Why There Needs To Be A Conservative Education Blog

Listening to the new Gadfly podcast (audio segment) is like driving past a car wreck. You want to turn away, but grisly curiosity keeps you fixed on the scene. Why are they doing this, you wonder? The answer: Because they don't have a blog.


The show opens with the theme from Rocky and some cringe-worthy banter ("Howdy Ho!"). Grandpa Checker comes on -- cracks on the hosts as having "the best show going" (it's the only one), plugs his forthcoming book, and rehashes the Center on Education Policy report arguments. Best line? "Jack Jennings is no more independent.... than George W. Bush."

Then Hess and Petrilli (the hosts) go back and forth in the style of Pardon The Interruption, an ESPN sports talk show. Hess calls Petrilli a "minor appointed official" who's drunk with power. They're laughing at each other's lines so much that I'm wondering if they've done some shots to get in the mood for this. They mumble and talk over each other. There's a high-pitched whine in the background.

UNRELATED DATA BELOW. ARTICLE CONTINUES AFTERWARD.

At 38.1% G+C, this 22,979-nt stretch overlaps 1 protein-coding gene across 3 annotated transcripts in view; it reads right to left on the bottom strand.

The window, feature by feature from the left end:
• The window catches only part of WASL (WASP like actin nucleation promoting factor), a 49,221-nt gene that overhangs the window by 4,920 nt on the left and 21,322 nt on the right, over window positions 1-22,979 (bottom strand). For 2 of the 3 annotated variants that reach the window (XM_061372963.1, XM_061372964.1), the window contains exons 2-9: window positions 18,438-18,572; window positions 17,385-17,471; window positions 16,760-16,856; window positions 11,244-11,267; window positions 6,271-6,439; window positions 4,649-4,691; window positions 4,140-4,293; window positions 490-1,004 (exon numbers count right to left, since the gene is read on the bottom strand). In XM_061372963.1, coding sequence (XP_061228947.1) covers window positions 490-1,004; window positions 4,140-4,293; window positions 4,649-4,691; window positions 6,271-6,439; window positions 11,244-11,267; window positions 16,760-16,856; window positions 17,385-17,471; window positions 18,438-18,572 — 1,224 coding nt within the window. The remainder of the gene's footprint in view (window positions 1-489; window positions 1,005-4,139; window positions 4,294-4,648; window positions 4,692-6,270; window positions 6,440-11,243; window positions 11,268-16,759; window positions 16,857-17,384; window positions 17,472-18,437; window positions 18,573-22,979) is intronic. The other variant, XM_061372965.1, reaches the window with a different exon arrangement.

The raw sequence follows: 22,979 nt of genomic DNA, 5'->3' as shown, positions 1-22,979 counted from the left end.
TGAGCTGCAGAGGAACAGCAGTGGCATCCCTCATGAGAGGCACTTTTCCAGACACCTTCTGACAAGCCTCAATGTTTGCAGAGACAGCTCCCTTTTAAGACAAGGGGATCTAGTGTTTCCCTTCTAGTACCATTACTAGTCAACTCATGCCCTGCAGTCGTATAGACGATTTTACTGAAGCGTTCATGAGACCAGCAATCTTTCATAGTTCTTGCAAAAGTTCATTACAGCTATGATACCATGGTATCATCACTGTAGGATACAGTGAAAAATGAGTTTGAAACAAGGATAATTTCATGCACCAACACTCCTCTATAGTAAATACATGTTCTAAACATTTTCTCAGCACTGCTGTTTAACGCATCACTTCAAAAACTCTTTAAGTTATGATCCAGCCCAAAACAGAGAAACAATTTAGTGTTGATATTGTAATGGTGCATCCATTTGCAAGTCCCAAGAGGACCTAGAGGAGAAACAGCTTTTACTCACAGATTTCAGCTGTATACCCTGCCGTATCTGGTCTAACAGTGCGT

While somewhat incomprehensible that they actually aired the show, it's totally understandable why Fordham thought of the idea. The Foundation for some reason hasn't been willing or interested in turning The Gadfly into a daily blog (as they probably should of a year or two ago), there aren't any high-end conservative education blogs out there that I know of, and April Fool's only comes around once a year. So there's precious little space for them to get silly and mean like the rest of us get to do any time we want.

Their solution? Podcast. Hey, at least it isn't a video (don't laugh -- there are a few uber-wonky video blogs and vidcasts out there). They're both obviously smart guys. Petrilli plays the host reasonably well. Hess comes across as a bit more thuggish and fun. But the fundamental problem is that funny and mean is really hard to do "live" and works better in print, where readers can move on at will and bad jokes are only mildly annoying. (See for example Petrilli's HotSeat.)

Lack of timeliness is also an issue -- the rest of the world has already moved on, as is the whole question of whether folks want to listen to two wonks talking at their computers much less on the way home. Audio adds all sorts of technical elements -- voice quality, ability to articulate, microphone quality, etc.

Via Joanne Jacobs.


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